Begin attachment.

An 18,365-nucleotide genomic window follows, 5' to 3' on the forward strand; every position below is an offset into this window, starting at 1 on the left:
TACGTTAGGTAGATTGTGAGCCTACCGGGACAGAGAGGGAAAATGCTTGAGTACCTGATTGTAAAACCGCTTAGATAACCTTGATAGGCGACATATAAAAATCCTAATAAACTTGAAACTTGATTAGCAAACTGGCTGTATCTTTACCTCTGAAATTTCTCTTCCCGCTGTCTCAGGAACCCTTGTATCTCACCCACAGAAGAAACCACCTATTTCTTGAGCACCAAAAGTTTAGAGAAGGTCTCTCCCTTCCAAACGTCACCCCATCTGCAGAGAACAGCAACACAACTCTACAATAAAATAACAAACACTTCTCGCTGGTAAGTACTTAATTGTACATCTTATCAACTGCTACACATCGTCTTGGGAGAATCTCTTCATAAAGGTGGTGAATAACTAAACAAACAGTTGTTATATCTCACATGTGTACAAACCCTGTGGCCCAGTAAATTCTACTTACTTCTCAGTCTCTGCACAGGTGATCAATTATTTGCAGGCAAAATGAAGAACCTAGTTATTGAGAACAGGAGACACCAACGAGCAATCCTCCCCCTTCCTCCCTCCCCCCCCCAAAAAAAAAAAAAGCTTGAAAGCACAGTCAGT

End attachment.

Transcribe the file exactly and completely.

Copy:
An 18,365-nucleotide genomic window follows, 5' to 3' on the forward strand; every position below is an offset into this window, starting at 1 on the left:
TACGTTAGGTAGATTGTGAGCCTACCGGGACAGAGAGGGAAAATGCTTGAGTACCTGATTGTAAAACCGCTTAGATAACCTTGATAGGCGACATATAAAAATCCTAATAAACTTGAAACTTGATTAGCAAACTGGCTGTATCTTTACCTCTGAAATTTCTCTTCCCGCTGTCTCAGGAACCCTTGTATCTCACCCACAGAAGAAACCACCTATTTCTTGAGCACCAAAAGTTTAGAGAAGGTCTCTCCCTTCCAAACGTCACCCCATCTGCAGAGAACAGCAACACAACTCTACAATAAAATAACAAACACTTCTCGCTGGTAAGTACTTAATTGTACATCTTATCAACTGCTACACATCGTCTTGGGAGAATCTCTTCATAAAGGTGGTGAATAACTAAACAAACAGTTGTTATATCTCACATGTGTACAAACCCTGTGGCCCAGTAAATTCTACTTACTTCTCAGTCTCTGCACAGGTGATCAATTATTTGCAGGCAAAATGAAGAACCTAGTTATTGAGAACAGGAGACACCAACGAGCAATCCTCCCCCTTCCTCCCTCCCCCCCCCAAAAAAAAAAAAAGCTTGAAAGCACAGTCAGT